As part of this effort, it is crucial to support further research to prove the link between soil health, gut health and nutritional value of food. In order to close the nutrient gap and ensure high quality diets, we must work together to improve food access but also spread education and awareness programs. We must educate people on where there food comes from and what it can do for their health. Ultimately, we hope to restore the act of eating as an ritual that connects us all back to nature.

Inability of the system to produce fair benefits to farmers

In our industrialized food system, large agribusinesses and food corporations have the most to gain. All the while, farmers are left struggling to make a decent living and consumers lack access to healthy food choices. Agricultural workers and rural communities bear the brunt of the externalities associated with conventional agriculture including increased exposure to toxic chemicals and pollution from farm run off.

  • Consolidated corporate power dominates the industry with 6 corporations controlling 75% of the global pesticide market while 4 companies control 75% of the global grain trade. (Oxfam)
  • Small farms make up 72% of all farms but occupy just 8% of all agricultural lands. (Food and Agriculture Organization of the UN)
  • On the other hand, the largest 1% of farms account for 65% of agricultural land, giving large farms and agribusinesses disproportionate control of our food systems. (Food and Agriculture Organization of the UN)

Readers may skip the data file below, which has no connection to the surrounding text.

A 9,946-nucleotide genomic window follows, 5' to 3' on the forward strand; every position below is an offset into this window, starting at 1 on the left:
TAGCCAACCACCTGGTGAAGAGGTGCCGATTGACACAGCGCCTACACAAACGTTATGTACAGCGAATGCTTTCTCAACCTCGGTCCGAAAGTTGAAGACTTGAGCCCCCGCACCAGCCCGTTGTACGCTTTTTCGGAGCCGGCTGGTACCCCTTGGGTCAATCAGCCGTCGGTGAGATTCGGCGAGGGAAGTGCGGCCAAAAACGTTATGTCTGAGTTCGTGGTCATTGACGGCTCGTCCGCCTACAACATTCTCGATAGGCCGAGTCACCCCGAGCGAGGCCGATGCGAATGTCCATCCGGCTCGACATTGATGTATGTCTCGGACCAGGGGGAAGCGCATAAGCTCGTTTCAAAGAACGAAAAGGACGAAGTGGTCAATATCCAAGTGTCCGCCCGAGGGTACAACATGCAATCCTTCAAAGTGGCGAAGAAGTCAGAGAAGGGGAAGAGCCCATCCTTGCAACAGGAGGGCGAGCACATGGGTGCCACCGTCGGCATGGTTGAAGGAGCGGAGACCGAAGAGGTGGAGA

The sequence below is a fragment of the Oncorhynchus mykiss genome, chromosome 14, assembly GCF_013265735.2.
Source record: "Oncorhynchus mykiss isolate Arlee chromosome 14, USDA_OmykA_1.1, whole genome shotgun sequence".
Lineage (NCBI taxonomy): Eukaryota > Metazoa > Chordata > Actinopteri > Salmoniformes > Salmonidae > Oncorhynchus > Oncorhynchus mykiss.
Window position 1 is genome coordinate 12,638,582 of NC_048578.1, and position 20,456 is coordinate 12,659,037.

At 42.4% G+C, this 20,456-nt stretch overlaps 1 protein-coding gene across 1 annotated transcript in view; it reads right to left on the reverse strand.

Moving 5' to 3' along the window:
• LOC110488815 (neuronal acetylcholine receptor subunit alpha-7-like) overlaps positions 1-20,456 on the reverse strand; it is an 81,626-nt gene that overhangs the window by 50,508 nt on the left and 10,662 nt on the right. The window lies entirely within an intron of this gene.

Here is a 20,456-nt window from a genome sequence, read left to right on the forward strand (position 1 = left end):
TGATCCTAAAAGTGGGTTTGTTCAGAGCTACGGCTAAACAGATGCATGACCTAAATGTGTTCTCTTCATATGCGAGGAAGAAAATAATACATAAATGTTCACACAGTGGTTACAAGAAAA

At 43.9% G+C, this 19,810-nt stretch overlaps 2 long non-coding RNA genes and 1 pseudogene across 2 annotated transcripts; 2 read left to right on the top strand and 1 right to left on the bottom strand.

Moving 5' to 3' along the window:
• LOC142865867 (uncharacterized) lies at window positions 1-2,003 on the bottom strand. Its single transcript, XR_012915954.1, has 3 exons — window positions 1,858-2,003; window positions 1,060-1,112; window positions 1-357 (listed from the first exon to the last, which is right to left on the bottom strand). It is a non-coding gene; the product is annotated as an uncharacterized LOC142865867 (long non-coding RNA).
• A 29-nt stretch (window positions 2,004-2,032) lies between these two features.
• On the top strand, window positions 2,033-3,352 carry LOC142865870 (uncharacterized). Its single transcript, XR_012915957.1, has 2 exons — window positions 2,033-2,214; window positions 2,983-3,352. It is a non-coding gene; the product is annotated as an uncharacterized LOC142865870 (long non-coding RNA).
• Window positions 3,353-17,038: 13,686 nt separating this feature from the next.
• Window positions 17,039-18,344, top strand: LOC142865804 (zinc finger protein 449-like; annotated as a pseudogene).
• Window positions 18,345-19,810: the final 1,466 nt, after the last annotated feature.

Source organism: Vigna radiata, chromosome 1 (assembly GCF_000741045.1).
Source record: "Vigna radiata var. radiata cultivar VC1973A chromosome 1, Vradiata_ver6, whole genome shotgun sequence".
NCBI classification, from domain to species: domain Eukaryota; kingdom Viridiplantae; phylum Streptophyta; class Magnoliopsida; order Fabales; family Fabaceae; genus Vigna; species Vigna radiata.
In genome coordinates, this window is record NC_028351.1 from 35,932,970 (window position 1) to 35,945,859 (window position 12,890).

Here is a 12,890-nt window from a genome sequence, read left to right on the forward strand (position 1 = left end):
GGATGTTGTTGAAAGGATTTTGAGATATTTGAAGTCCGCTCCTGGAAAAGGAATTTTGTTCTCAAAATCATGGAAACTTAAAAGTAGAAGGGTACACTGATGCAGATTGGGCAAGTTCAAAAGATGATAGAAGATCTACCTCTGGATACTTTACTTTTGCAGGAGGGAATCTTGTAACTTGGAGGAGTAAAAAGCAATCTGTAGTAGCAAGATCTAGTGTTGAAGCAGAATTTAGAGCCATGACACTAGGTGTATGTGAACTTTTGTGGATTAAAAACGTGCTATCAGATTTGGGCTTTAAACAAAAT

Ultimately, transforming our food system will only be successful if it is done with justice in mind. By focusing on local food systems, and supporting diverse agroecological approaches lead by small scale actors, we can center farmers, agricultural workers, and communities in our approach. Embracing new types of financing and business models (scaling the CSA) can help these local systems thrive while increasing farmer´s financial well-being. We do acknowledge that smallholder farming alone, will not provide enough food for the world but large scale farms can be transformed into more sustainable operations too with crop rotation practices, cover cropping, reduced tillage, and less chemical inputs.

Outcomes we envision

We cannot solve our problems with the same thinking we used when we created them. - Albert Einstein

To realize our vision, we need to conserve and restore 6 key outcomes

Climate Mitigation & Adaptation

  • Problem today: According to the FAO, agriculture accounts for a quarter of global emissions, and the entire food system accounts for more than one third. Our dependence on industrial animal agriculture has led to deforestation, peat land destruction and increasing methane and nitrous oxide emissions. We use fossil fuels to make fertilizers that fill our fields and run off into our oceans, limiting their availability to hold carbon within their soils and waters.